Detroit testing voluntary restaurant grading system after ordinance shot down last year

Though a restaurant grading system was shot down last year, Detroit restaurants have a chance to sign up to be part of a health compliance pilot program.

Currently, each restaurant in Detroit usually gets inspected once a year unless there are complaints. After a complaint, the health department inspects within 24 hours.

Under the "Dining With Confidence" program, restaurants that sign up will receive routine inspections by the city health department, which will issue a green placard with the health department logo if the establishment is in compliance and has no serious violations.

That placard would also provide a QR and link that directs diners to more information about the program and food inspections in the city.

Detroit City Council member Scott Benson is spearheading the program after the letter grading system was not approved. The council cited concerns about putting more work on the health department as a reason for the no vote.

"I can't see why anyone would possibly be against this. Detroiters are a first-class people. We deserve clean, healthy, wholesome food and treatment and service," activist Malik Shabazz said at the council meeting last year.

Benson has been pushing for some sort of grading system since 2019 after a hepatitis outbreak at several Metro Detroit restaurants.

This new program is independent of the city council and is strictly voluntary for restaurants. New York City implemented a similar ordinance and a study found it significantly improved customer satisfaction.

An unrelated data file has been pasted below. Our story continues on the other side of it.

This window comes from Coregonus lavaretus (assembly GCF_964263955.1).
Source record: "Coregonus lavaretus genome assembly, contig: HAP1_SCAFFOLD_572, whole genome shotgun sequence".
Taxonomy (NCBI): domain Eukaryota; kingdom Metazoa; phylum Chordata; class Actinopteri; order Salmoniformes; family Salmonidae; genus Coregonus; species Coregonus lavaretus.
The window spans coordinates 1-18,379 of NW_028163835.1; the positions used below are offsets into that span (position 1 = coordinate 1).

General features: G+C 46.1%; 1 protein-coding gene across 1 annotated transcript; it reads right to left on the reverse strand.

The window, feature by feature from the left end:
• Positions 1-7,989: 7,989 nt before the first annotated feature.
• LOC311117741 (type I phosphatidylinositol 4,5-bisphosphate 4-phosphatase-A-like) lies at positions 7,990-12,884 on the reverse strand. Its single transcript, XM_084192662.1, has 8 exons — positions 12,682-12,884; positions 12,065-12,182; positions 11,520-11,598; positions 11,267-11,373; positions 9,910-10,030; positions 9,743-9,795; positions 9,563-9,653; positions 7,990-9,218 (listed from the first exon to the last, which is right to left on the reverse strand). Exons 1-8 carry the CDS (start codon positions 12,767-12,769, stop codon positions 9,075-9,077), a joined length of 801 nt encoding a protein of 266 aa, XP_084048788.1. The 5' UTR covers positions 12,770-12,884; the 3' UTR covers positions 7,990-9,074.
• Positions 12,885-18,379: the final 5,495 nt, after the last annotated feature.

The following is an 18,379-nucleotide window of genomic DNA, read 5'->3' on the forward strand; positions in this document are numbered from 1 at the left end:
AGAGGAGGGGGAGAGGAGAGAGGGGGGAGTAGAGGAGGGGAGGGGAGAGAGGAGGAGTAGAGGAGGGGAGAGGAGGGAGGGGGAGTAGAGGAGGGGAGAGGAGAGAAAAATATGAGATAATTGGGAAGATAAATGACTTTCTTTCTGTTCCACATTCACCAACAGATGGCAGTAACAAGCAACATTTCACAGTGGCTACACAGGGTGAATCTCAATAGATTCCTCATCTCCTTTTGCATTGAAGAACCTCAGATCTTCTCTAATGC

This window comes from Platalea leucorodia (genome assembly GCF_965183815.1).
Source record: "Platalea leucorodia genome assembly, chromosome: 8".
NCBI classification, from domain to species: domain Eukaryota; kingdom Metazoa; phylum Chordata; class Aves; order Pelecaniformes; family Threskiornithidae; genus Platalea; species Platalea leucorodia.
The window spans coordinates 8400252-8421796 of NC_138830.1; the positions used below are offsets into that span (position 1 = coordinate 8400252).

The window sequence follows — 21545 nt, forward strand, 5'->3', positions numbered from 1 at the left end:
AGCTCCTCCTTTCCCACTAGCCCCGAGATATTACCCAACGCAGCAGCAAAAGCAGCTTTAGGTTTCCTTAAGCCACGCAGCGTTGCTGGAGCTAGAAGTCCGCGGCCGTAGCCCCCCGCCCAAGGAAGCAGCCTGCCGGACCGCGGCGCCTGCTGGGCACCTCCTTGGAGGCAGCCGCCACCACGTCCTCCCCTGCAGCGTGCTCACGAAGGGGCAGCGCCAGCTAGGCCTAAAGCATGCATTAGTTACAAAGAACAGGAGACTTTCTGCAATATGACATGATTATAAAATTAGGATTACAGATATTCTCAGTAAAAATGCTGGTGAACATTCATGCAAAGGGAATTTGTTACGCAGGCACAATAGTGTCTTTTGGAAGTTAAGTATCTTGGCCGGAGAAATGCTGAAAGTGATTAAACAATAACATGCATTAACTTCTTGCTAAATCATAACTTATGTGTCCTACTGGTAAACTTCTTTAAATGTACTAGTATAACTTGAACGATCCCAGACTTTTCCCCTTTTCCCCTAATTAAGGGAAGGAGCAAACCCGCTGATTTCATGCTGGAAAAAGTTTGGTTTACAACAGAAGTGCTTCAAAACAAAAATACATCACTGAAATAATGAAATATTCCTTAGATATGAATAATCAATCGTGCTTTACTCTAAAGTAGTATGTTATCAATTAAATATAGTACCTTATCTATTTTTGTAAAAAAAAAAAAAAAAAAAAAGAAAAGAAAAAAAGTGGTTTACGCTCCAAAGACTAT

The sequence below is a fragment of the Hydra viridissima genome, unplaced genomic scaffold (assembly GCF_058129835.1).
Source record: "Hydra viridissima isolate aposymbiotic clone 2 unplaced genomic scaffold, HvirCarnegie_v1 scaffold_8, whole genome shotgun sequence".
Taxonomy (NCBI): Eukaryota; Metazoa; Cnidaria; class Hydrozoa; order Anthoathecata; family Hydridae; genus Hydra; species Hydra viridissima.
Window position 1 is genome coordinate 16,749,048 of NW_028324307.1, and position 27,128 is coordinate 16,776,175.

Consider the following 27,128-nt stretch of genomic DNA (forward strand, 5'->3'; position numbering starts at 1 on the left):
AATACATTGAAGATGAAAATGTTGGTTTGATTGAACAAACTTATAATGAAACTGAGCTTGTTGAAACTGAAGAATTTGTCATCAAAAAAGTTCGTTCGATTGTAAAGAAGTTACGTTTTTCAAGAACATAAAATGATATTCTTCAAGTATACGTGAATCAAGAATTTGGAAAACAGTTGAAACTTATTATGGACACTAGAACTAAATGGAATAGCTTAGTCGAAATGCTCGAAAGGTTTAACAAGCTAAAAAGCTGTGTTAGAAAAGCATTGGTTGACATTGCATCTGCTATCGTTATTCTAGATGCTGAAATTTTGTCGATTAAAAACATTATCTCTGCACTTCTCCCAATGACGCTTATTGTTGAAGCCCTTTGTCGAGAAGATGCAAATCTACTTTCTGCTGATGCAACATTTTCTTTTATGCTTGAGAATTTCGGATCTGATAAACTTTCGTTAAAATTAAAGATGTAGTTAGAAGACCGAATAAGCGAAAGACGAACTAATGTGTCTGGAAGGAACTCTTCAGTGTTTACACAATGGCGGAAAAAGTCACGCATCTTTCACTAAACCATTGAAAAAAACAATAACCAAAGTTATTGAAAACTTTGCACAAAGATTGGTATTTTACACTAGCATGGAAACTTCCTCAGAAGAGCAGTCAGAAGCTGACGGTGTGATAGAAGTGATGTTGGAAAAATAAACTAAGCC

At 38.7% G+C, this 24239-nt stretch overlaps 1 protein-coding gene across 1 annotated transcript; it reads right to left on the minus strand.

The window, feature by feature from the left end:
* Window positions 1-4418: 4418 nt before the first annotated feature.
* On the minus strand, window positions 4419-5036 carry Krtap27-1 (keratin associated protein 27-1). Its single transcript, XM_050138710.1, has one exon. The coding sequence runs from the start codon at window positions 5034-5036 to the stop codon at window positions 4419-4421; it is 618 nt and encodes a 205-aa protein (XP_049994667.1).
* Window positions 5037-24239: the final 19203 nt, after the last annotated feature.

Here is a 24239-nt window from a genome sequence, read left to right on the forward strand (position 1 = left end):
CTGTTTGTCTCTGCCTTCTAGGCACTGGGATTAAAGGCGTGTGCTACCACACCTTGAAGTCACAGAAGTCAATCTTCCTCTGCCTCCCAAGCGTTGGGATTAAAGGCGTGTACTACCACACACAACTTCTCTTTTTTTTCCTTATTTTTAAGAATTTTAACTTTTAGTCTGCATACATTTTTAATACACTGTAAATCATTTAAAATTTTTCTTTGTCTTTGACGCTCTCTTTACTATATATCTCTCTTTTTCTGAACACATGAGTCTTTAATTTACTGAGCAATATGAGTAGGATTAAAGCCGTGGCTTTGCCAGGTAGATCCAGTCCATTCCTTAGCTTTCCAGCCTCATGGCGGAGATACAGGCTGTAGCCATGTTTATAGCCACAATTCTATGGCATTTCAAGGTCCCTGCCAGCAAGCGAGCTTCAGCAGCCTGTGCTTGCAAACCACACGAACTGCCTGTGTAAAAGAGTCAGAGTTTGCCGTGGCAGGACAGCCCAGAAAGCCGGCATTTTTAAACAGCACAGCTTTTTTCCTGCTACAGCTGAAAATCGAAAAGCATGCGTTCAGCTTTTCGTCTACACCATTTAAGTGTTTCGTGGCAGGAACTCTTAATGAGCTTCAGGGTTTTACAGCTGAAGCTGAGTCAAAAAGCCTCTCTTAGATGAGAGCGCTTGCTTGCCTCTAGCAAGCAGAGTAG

However, not everyone is on board with a mandatory grading system, with some fearing it would target minority business owners who don't have funds or staff to keep up with health standards

"The data shows that a similar program that looked at the New York grading system found that it did not, in fact stop the spread of foodborne illness in the city of New York," said Charity Dean, the president and CEO of Metro Detroit Black Business Alliance, during a city council meeting before the council voted last September. 

She also noted that restaurants aren't the only places where people get their food.

"City of Detroit data shows that many restaurants and residents get food, get food from gas stations and grocery stores, which are not covered under this ordinance," she said.

The pilot program will run from October until March, and feedback will be taken from restaurants and customers.

Restaurants interested in participating can sign up here.

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